Simple Art of Cooking: Good Food Always in Season

I’ve just had the most amazing roast beet salad at the new St. Regis Hotel in Bal Harbor, Florida, where Jean-Georges Vongerichten has opened a restaurant. Wish I had details of the recipe to share with you but it goes like this—red and golden roasted beets with sweet crispy shallots, fresh mint, chervil, candied hazelnuts covered deliciously with a goat’s milk yogurt dressing.

The produce above is in season here in Miami where I’m taking some R&R. Of course I will adapt and prepare the dish at home and share it with you this summer when all of the above will be in season on the East End—can hardly wait. Perhaps Vongerichten, who was Dan’s Papers host of last summer’s Taste of Two Forks event in Bridgehampton, will share the recipe. I will try to ask him.

Yes, it’s very much still winter up north yet winter can offer a whole season worth of pungent greens, legumes, fruits and vegetables for light and healthy winter salad pleasures. Doing ahead is always helpful—such as washing and spin-drying greens ahead, even to refrigerate overnight as in the delectable arugula, feta and pear salad, and cooking legumes ahead, such as white beans, to team up with one of my favorite vegetables, fennel, in a lively, lemony vinaigrette.

Arugula, Pear and Feta Cheese Salad

Toss a couple of healthy bunches of arugula greens with crumbled feta and Comice pears that are at their peak of juicy ripeness. A flavorful balsamic vinegar and fruity extra-virgin olive oil will make it all sing.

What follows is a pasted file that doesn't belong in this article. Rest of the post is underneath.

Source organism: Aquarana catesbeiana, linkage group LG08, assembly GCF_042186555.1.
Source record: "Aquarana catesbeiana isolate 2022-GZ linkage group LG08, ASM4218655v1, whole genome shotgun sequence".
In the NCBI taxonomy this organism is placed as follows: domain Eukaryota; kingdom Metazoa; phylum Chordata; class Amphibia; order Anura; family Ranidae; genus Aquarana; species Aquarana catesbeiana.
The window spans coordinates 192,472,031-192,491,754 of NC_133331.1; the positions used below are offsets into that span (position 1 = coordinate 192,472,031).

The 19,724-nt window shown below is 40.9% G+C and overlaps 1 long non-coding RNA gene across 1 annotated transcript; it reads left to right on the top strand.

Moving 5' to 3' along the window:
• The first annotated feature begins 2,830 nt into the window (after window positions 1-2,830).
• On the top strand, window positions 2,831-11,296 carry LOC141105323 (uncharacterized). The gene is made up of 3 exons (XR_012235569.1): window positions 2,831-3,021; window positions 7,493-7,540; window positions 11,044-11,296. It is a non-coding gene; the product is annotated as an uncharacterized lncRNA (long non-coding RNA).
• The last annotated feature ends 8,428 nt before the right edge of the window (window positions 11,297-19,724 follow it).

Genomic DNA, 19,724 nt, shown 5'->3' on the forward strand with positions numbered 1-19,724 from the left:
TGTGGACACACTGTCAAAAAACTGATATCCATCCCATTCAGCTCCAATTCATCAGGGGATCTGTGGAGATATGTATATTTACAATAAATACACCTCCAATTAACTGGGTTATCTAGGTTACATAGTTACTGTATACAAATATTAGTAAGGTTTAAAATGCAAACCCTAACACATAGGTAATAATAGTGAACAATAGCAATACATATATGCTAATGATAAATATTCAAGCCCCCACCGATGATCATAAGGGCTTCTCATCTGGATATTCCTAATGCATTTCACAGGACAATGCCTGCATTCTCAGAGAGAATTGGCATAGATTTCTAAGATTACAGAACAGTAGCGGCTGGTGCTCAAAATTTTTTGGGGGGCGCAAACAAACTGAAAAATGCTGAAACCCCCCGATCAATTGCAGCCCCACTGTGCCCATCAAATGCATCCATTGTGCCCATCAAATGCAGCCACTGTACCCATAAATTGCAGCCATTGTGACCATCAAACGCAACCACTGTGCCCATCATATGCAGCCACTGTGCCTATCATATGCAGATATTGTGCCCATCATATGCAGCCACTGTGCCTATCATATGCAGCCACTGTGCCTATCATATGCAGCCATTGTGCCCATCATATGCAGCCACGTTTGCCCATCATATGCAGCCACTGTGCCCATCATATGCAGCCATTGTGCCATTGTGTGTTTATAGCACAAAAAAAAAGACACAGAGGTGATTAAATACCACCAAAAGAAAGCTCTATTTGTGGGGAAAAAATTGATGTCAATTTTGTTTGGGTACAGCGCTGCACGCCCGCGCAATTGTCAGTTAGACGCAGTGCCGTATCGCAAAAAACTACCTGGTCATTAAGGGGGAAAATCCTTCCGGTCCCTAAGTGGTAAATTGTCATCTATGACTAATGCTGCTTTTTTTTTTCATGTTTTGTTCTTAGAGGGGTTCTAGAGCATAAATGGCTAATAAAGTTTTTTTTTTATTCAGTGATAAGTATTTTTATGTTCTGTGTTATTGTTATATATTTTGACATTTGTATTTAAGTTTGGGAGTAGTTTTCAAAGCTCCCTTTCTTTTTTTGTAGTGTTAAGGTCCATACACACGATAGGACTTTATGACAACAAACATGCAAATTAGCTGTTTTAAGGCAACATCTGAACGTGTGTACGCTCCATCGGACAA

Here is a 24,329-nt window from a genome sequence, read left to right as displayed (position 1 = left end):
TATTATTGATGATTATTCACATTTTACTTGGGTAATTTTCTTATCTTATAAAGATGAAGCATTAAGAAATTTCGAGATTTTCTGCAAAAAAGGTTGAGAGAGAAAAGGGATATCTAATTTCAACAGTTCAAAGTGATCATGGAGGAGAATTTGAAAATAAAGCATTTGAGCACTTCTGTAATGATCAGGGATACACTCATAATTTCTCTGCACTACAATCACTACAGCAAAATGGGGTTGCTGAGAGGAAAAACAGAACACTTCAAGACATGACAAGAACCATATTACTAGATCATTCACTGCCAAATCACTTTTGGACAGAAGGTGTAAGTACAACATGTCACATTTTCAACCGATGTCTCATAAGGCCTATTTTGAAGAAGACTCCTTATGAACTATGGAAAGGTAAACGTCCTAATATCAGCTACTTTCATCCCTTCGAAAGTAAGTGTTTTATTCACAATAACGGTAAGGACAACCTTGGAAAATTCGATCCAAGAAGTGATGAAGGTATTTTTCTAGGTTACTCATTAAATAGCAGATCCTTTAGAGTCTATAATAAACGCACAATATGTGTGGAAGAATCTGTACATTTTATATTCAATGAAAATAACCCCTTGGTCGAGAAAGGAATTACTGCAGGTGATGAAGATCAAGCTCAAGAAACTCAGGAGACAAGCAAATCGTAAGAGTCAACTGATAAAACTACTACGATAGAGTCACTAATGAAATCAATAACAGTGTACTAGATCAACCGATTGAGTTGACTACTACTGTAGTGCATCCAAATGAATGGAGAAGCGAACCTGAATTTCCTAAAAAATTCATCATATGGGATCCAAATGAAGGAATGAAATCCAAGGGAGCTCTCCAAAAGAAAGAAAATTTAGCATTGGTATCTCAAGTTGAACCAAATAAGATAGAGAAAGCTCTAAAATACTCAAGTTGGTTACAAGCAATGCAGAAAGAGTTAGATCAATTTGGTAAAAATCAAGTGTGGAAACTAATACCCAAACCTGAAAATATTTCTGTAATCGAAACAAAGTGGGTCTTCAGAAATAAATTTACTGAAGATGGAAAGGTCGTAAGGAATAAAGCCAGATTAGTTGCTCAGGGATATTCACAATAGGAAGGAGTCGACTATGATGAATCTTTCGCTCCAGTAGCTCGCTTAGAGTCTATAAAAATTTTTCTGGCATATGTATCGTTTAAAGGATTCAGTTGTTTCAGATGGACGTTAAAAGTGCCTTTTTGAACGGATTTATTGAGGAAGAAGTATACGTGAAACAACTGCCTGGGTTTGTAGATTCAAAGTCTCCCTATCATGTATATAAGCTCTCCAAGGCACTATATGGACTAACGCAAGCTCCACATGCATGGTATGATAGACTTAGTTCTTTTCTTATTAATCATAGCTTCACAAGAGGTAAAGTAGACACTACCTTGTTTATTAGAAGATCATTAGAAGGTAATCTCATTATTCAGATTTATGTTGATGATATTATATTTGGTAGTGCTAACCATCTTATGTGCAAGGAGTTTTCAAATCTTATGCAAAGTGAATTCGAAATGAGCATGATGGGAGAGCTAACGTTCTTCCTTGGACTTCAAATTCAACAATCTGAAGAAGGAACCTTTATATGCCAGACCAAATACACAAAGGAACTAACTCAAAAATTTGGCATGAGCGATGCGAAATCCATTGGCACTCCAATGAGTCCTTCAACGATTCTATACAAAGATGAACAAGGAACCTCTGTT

Serves 6 to 8

2 to 3 bunches fresh arugula leaves

1/4 to 1/3 pound French or Greek feta, crumbled

4 to 6 tablespoons extra-virgin olive oil

2 to 3 tablespoons imported balsamic vinegar

Kosher salt and freshly ground pepper

3 ripe, but not overripe, Comice pears, cored and cubed

1. Wash arugula greens in a salad spinner; spread one layer deep on a long length of paper towels and roll up to absorb excess moisture. Securely close in zip-lock bags and refrigerate if doing ahead. They will remain fresh and crisp for several hours or overnight.

2. When ready to serve, bring the greens to room temperature and pile into a large mixing bowl. Crumble the feta over the greens. Add the olive oil and gently toss to mix. Sprinkle over the vinegar, salt and pepper to taste and toss to coat the leaves. Add the pears and carefully fold into the salad. Divide equally on 6 to 8 plates and serve at once.

Julienne of Fennel and White Bean Salad

Keep fennel refrigerated until ready to use to ensure freshness.

Serves 6

Fennel Salad

1 firm, large fennel bulb

1 medium clove garlic, finely chopped

1 tablespoon finely chopped flat-leaf Italian parsley

2 teaspoons lemon juice

2 tablespoons extra-virgin olive oil

Kosher salt and freshly ground pepper to taste

White Bean Salad

2 cups cooked white beans

2 shallots, finely chopped

3–4 tablespoons extra-virgin olive oil

2 tablespoons red wine vinegar

Coarse salt and freshly ground pepper

1 small head radicchio, leaves pulled into cups: washed and spin-dried

1. Remove tops of fennel at bulb level. Feathery tops can be used for garnish if desired. Remove and discard tough or any bruised outer layers. Slice fennel in half vertically and discard base from each half. Place each half cut side down and cut into thin slices, then into julienne sticks. Put in a bowl of cold water and let soak for 20 minutes to crisp. Drain and dry thoroughly in a clean kitchen towel.

2. Place fennel in a mixing bowl; add garlic, parsley and lemon juice and toss to mix to coat. Season with salt and pepper and set aside.

3. In a separate bowl, mix the cooked beans with shallots, oil and vinegar.

Season with salt and pepper to taste and adjust seasoning as necessary.

4. Divide lettuce cups and arrange on 4 to 6 plates. Divide equal amounts of bean and fennel salad, side by side in each lettuce cup.

Serve at room temperature.

Visit Silvia’s website at savoringthehamptons.com to read her blogs and more recipes.

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